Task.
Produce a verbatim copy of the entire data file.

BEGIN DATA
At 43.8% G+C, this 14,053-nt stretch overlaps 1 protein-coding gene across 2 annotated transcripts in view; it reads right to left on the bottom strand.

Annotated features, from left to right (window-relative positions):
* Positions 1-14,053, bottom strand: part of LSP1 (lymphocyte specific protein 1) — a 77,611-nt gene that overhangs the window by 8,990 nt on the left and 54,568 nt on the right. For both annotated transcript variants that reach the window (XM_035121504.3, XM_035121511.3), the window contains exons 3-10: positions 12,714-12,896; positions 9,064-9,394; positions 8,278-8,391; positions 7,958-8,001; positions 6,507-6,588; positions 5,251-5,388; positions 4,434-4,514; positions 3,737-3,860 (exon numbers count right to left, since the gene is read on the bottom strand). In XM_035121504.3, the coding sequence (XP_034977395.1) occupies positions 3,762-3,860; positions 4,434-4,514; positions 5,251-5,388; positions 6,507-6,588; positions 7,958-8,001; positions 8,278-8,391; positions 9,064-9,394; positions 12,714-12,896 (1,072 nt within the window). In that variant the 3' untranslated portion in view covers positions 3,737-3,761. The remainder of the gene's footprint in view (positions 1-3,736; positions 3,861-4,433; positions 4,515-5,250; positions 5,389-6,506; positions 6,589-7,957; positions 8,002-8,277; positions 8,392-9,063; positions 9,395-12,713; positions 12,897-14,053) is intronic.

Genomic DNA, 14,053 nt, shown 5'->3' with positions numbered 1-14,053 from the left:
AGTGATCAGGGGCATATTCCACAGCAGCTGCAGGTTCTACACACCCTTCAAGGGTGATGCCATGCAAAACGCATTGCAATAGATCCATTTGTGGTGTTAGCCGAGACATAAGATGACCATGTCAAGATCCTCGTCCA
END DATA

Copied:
At 43.8% G+C, this 14,053-nt stretch overlaps 1 protein-coding gene across 2 annotated transcripts in view; it reads right to left on the bottom strand.

Annotated features, from left to right (window-relative positions):
* Positions 1-14,053, bottom strand: part of LSP1 (lymphocyte specific protein 1) — a 77,611-nt gene that overhangs the window by 8,990 nt on the left and 54,568 nt on the right. For both annotated transcript variants that reach the window (XM_035121504.3, XM_035121511.3), the window contains exons 3-10: positions 12,714-12,896; positions 9,064-9,394; positions 8,278-8,391; positions 7,958-8,001; positions 6,507-6,588; positions 5,251-5,388; positions 4,434-4,514; positions 3,737-3,860 (exon numbers count right to left, since the gene is read on the bottom strand). In XM_035121504.3, the coding sequence (XP_034977395.1) occupies positions 3,762-3,860; positions 4,434-4,514; positions 5,251-5,388; positions 6,507-6,588; positions 7,958-8,001; positions 8,278-8,391; positions 9,064-9,394; positions 12,714-12,896 (1,072 nt within the window). In that variant the 3' untranslated portion in view covers positions 3,737-3,761. The remainder of the gene's footprint in view (positions 1-3,736; positions 3,861-4,433; positions 4,515-5,250; positions 5,389-6,506; positions 6,589-7,957; positions 8,002-8,277; positions 8,392-9,063; positions 9,395-12,713; positions 12,897-14,053) is intronic.

Genomic DNA, 14,053 nt, shown 5'->3' with positions numbered 1-14,053 from the left:
AGTGATCAGGGGCATATTCCACAGCAGCTGCAGGTTCTACACACCCTTCAAGGGTGATGCCATGCAAAACGCATTGCAATAGATCCATTTGTGGTGTTAGCCGAGACATAAGATGACCATGTCAAGATCCTCGTCCA